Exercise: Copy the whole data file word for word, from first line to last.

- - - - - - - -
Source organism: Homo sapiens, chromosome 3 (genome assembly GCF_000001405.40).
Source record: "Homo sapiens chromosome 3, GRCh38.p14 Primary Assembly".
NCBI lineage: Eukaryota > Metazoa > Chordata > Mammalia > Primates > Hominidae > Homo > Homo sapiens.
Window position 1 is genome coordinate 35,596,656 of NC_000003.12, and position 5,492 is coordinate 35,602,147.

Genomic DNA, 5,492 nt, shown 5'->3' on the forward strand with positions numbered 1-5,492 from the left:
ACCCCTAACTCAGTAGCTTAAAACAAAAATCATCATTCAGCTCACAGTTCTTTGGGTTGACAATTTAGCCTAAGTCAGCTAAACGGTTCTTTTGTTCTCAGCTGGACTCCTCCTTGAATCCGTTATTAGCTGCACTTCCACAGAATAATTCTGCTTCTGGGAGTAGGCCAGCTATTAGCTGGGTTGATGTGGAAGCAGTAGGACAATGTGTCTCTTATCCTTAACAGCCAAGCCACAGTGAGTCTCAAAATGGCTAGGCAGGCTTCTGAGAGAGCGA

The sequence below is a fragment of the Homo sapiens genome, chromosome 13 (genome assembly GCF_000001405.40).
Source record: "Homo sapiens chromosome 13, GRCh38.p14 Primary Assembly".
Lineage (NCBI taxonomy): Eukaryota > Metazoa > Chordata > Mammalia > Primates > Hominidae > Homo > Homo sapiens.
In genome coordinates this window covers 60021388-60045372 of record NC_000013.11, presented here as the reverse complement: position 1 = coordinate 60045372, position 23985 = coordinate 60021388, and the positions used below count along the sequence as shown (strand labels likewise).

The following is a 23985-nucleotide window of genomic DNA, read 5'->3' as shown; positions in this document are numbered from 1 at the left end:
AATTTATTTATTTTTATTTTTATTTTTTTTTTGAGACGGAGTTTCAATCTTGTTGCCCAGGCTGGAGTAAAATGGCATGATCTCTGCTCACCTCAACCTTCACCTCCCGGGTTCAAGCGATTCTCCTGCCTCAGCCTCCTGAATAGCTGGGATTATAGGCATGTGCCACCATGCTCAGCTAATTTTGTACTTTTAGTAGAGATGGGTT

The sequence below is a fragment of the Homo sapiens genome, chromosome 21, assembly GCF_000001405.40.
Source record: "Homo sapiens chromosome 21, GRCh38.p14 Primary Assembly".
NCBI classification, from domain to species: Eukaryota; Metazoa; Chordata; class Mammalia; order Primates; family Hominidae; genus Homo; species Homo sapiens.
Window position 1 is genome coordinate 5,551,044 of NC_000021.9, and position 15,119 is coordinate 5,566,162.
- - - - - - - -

Source organism: Homo sapiens, chromosome 3 (genome assembly GCF_000001405.40).
Source record: "Homo sapiens chromosome 3, GRCh38.p14 Primary Assembly".
NCBI lineage: Eukaryota > Metazoa > Chordata > Mammalia > Primates > Hominidae > Homo > Homo sapiens.
Window position 1 is genome coordinate 35,596,656 of NC_000003.12, and position 5,492 is coordinate 35,602,147.

Genomic DNA, 5,492 nt, shown 5'->3' on the forward strand with positions numbered 1-5,492 from the left:
ACCCCTAACTCAGTAGCTTAAAACAAAAATCATCATTCAGCTCACAGTTCTTTGGGTTGACAATTTAGCCTAAGTCAGCTAAACGGTTCTTTTGTTCTCAGCTGGACTCCTCCTTGAATCCGTTATTAGCTGCACTTCCACAGAATAATTCTGCTTCTGGGAGTAGGCCAGCTATTAGCTGGGTTGATGTGGAAGCAGTAGGACAATGTGTCTCTTATCCTTAACAGCCAAGCCACAGTGAGTCTCAAAATGGCTAGGCAGGCTTCTGAGAGAGCGA

The sequence below is a fragment of the Homo sapiens genome, chromosome 13 (genome assembly GCF_000001405.40).
Source record: "Homo sapiens chromosome 13, GRCh38.p14 Primary Assembly".
Lineage (NCBI taxonomy): Eukaryota > Metazoa > Chordata > Mammalia > Primates > Hominidae > Homo > Homo sapiens.
In genome coordinates this window covers 60021388-60045372 of record NC_000013.11, presented here as the reverse complement: position 1 = coordinate 60045372, position 23985 = coordinate 60021388, and the positions used below count along the sequence as shown (strand labels likewise).

The following is a 23985-nucleotide window of genomic DNA, read 5'->3' as shown; positions in this document are numbered from 1 at the left end:
AATTTATTTATTTTTATTTTTATTTTTTTTTTGAGACGGAGTTTCAATCTTGTTGCCCAGGCTGGAGTAAAATGGCATGATCTCTGCTCACCTCAACCTTCACCTCCCGGGTTCAAGCGATTCTCCTGCCTCAGCCTCCTGAATAGCTGGGATTATAGGCATGTGCCACCATGCTCAGCTAATTTTGTACTTTTAGTAGAGATGGGTT

The sequence below is a fragment of the Homo sapiens genome, chromosome 21, assembly GCF_000001405.40.
Source record: "Homo sapiens chromosome 21, GRCh38.p14 Primary Assembly".
NCBI classification, from domain to species: Eukaryota; Metazoa; Chordata; class Mammalia; order Primates; family Hominidae; genus Homo; species Homo sapiens.
Window position 1 is genome coordinate 5,551,044 of NC_000021.9, and position 15,119 is coordinate 5,566,162.